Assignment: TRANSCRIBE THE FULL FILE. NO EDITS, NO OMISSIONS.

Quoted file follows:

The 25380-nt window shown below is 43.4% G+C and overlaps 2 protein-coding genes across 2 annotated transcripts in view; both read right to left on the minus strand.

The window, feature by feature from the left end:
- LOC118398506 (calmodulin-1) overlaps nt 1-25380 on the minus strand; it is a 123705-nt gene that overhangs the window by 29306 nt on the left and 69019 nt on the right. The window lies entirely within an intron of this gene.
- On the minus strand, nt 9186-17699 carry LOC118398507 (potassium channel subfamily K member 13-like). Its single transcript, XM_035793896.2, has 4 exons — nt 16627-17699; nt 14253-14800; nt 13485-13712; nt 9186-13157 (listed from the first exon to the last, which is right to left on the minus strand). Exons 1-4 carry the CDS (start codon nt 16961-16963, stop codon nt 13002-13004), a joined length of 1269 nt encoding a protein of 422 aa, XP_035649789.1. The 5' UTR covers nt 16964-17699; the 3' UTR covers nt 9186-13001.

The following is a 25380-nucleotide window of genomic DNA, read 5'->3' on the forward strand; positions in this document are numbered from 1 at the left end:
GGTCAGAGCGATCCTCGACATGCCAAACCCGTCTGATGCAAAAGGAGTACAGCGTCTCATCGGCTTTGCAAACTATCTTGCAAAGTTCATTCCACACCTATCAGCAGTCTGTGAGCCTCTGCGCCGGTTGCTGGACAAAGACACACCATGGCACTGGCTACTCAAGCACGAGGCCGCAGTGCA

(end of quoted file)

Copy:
The 25380-nt window shown below is 43.4% G+C and overlaps 2 protein-coding genes across 2 annotated transcripts in view; both read right to left on the minus strand.

The window, feature by feature from the left end:
- LOC118398506 (calmodulin-1) overlaps nt 1-25380 on the minus strand; it is a 123705-nt gene that overhangs the window by 29306 nt on the left and 69019 nt on the right. The window lies entirely within an intron of this gene.
- On the minus strand, nt 9186-17699 carry LOC118398507 (potassium channel subfamily K member 13-like). Its single transcript, XM_035793896.2, has 4 exons — nt 16627-17699; nt 14253-14800; nt 13485-13712; nt 9186-13157 (listed from the first exon to the last, which is right to left on the minus strand). Exons 1-4 carry the CDS (start codon nt 16961-16963, stop codon nt 13002-13004), a joined length of 1269 nt encoding a protein of 422 aa, XP_035649789.1. The 5' UTR covers nt 16964-17699; the 3' UTR covers nt 9186-13001.

The following is a 25380-nucleotide window of genomic DNA, read 5'->3' on the forward strand; positions in this document are numbered from 1 at the left end:
GGTCAGAGCGATCCTCGACATGCCAAACCCGTCTGATGCAAAAGGAGTACAGCGTCTCATCGGCTTTGCAAACTATCTTGCAAAGTTCATTCCACACCTATCAGCAGTCTGTGAGCCTCTGCGCCGGTTGCTGGACAAAGACACACCATGGCACTGGCTACTCAAGCACGAGGCCGCAGTGCA